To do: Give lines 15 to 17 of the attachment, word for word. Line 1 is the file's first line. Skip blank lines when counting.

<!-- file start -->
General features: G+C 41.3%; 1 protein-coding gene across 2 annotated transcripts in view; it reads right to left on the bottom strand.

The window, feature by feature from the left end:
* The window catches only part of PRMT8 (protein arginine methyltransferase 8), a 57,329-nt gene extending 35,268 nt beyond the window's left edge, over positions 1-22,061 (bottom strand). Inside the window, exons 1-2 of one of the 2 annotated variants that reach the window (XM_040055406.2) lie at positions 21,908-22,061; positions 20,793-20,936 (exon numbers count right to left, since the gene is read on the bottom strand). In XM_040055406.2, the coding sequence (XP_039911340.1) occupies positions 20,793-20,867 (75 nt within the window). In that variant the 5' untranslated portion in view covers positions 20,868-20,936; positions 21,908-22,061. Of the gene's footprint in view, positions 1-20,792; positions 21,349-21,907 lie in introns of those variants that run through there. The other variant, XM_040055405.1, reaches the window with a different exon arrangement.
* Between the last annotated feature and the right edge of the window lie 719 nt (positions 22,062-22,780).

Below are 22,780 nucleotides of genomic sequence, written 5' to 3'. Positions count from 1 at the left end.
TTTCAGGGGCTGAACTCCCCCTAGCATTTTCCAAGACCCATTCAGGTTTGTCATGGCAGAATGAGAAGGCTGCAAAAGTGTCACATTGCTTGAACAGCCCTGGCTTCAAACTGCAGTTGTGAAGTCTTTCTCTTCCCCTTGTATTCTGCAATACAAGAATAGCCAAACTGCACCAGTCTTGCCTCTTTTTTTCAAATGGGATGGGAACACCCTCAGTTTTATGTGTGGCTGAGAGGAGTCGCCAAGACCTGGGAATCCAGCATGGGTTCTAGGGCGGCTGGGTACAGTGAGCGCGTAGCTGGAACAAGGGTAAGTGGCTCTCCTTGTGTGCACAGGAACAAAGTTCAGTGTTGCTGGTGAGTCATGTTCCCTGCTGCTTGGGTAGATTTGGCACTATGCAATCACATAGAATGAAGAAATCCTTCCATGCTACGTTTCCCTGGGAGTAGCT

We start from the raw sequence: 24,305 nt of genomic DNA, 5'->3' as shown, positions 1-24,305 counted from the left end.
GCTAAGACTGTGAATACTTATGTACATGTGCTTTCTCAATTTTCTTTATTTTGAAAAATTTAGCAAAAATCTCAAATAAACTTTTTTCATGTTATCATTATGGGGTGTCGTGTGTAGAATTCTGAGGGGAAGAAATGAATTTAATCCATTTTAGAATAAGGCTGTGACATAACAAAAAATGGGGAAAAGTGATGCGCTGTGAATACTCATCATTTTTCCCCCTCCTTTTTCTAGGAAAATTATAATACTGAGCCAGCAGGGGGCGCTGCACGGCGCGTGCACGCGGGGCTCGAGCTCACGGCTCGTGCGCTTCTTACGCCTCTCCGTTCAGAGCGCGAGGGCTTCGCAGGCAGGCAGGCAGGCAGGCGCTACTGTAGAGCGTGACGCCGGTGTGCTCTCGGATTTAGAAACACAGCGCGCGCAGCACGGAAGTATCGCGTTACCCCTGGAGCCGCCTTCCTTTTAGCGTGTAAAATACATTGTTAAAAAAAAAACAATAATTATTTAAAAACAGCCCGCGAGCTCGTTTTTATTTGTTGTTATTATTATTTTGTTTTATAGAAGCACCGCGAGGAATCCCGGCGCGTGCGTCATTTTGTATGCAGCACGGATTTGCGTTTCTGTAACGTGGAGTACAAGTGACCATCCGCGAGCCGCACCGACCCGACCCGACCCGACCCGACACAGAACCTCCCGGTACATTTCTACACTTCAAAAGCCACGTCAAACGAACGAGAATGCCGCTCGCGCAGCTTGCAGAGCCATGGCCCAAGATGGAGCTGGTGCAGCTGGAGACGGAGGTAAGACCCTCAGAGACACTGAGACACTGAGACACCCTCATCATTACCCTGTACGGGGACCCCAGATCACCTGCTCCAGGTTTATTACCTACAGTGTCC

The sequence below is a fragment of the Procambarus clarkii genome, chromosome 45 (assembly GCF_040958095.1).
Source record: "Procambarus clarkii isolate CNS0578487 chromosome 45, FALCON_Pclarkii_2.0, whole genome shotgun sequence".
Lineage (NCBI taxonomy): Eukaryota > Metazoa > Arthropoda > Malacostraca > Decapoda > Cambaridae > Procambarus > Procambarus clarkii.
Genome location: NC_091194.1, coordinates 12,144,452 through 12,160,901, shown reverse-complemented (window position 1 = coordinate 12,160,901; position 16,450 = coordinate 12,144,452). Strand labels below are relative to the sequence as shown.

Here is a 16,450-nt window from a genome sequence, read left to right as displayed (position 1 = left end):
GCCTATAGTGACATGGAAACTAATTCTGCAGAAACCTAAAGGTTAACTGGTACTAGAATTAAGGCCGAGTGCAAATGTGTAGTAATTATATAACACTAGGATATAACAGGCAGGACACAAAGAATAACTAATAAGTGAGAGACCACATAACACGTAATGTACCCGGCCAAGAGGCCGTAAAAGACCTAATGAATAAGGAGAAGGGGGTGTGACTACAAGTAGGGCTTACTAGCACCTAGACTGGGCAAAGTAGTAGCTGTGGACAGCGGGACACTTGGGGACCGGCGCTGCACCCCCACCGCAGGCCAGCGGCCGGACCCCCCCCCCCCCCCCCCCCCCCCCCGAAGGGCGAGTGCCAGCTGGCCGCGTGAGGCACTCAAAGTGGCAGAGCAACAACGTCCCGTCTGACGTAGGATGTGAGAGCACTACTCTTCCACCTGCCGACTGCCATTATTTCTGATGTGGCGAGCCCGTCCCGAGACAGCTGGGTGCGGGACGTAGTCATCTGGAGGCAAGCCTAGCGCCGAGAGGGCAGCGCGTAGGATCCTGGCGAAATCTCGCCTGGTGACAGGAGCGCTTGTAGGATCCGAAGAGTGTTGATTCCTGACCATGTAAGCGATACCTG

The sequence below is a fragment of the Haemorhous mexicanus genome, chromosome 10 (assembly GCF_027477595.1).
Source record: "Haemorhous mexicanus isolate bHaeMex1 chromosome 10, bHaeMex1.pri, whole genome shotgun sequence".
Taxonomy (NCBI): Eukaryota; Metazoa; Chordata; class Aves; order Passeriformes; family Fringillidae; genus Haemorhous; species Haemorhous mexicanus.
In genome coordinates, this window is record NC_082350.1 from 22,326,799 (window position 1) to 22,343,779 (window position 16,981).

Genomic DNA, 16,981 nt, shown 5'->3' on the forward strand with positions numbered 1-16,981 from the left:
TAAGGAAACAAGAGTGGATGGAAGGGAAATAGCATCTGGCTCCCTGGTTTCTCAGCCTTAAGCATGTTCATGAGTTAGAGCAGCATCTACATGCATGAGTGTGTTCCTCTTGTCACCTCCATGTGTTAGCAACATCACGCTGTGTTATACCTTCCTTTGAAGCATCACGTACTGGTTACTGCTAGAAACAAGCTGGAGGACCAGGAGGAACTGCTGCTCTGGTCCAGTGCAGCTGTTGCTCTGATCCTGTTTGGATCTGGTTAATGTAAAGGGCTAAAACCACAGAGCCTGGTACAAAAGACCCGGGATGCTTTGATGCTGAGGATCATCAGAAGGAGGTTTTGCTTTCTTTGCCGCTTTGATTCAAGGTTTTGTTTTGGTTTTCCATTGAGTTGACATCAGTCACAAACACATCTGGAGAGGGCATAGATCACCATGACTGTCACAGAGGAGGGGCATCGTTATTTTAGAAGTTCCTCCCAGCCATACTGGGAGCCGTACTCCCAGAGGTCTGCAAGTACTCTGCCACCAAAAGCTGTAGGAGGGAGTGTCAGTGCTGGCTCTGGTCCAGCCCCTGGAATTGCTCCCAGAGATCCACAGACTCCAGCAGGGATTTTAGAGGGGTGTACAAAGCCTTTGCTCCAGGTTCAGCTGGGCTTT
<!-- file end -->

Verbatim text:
The sequence below is a fragment of the Haemorhous mexicanus genome, chromosome 10 (assembly GCF_027477595.1).
Source record: "Haemorhous mexicanus isolate bHaeMex1 chromosome 10, bHaeMex1.pri, whole genome shotgun sequence".
Taxonomy (NCBI): Eukaryota; Metazoa; Chordata; class Aves; order Passeriformes; family Fringillidae; genus Haemorhous; species Haemorhous mexicanus.